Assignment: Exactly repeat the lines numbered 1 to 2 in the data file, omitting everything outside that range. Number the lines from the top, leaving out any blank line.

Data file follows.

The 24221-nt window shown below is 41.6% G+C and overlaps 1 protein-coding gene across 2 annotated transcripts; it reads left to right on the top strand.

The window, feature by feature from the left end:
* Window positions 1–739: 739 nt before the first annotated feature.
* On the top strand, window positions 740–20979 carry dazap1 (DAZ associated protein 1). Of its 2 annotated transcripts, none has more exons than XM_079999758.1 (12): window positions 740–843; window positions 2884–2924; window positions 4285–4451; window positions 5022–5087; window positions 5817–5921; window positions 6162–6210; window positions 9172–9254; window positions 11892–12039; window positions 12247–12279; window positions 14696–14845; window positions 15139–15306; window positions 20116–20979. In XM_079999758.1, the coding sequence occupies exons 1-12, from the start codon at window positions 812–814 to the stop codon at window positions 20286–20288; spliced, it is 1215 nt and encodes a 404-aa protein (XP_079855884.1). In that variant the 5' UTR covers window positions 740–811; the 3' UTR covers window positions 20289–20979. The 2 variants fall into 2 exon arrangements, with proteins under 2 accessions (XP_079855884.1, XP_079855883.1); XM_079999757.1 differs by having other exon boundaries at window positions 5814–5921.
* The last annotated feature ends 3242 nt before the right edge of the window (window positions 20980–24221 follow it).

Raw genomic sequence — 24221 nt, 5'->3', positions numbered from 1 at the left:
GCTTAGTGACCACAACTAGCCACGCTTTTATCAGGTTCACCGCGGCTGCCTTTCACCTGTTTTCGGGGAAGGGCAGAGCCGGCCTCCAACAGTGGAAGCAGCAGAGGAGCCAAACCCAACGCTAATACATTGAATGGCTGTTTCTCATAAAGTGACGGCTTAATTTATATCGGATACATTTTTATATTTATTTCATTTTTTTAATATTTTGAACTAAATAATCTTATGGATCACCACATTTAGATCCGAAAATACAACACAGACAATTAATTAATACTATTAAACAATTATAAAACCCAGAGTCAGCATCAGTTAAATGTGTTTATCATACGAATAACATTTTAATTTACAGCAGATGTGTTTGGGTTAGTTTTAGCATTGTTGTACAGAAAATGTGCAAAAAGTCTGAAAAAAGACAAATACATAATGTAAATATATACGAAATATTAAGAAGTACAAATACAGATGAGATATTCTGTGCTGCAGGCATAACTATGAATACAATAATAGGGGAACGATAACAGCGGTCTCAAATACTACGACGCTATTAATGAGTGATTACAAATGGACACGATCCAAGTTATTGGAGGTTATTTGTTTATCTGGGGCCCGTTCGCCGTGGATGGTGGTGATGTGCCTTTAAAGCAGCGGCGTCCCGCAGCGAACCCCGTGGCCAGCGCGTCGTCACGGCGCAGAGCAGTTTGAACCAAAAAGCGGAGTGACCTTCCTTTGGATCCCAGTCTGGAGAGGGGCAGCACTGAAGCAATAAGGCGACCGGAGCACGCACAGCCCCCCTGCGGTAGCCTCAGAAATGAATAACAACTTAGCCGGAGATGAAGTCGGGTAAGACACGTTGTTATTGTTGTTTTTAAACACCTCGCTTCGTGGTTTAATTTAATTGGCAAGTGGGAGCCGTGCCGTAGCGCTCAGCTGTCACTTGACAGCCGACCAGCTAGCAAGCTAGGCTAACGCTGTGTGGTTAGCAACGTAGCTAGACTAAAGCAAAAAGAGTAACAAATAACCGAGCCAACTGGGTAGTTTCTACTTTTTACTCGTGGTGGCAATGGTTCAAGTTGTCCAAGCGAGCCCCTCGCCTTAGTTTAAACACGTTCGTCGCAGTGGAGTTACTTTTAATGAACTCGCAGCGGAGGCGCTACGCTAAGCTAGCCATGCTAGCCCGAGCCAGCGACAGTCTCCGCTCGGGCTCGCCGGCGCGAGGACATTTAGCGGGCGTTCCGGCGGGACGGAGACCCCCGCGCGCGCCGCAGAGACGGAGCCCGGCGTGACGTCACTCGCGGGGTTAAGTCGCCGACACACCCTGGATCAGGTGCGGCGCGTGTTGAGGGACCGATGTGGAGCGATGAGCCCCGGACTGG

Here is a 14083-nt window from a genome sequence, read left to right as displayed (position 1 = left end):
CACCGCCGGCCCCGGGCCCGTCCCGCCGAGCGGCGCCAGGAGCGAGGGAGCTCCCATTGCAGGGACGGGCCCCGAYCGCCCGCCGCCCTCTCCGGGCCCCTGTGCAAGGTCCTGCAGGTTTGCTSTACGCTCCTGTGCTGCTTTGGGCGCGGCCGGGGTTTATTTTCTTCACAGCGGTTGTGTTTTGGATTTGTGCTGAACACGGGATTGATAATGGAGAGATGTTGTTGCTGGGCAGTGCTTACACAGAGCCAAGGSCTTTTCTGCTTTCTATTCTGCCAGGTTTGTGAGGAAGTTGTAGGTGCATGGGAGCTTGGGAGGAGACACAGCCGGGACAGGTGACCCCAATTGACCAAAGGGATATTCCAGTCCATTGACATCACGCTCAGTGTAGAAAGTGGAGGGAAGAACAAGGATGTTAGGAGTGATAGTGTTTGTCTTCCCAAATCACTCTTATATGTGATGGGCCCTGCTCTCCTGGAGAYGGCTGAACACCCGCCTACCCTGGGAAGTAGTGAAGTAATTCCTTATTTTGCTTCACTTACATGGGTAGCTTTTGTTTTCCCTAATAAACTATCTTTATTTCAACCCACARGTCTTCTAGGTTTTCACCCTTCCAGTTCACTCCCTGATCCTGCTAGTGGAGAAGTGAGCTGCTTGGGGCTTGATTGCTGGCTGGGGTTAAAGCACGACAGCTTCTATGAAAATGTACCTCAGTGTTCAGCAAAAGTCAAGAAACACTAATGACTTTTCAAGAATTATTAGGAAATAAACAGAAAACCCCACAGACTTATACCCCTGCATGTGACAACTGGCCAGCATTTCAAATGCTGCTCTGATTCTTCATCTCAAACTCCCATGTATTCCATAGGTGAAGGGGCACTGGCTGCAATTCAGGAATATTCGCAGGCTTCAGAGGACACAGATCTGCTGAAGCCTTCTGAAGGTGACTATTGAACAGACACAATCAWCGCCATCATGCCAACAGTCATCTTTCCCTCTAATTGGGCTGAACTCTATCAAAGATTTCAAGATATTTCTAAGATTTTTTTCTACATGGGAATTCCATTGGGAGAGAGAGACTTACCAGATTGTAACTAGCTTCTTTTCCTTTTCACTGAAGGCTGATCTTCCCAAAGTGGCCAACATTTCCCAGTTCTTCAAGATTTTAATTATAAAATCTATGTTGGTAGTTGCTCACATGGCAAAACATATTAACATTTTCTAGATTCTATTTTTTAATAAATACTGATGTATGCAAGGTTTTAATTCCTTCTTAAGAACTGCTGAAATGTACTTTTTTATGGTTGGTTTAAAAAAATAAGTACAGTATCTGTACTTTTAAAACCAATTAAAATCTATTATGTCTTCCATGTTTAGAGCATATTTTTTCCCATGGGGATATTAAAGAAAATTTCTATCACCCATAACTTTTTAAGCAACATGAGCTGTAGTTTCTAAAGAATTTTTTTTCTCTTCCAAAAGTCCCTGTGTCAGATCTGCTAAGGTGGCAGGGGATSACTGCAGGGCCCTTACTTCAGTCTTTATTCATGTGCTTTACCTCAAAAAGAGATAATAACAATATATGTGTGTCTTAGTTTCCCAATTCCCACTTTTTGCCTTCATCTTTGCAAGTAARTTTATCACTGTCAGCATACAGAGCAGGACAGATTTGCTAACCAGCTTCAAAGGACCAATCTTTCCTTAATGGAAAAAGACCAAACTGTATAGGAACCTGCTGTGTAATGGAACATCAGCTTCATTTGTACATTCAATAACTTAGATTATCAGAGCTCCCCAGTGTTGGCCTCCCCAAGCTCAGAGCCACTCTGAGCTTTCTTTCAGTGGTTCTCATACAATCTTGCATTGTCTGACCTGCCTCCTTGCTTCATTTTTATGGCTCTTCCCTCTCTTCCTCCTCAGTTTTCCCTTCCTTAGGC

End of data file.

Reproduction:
The 24221-nt window shown below is 41.6% G+C and overlaps 1 protein-coding gene across 2 annotated transcripts; it reads left to right on the top strand.

The window, feature by feature from the left end: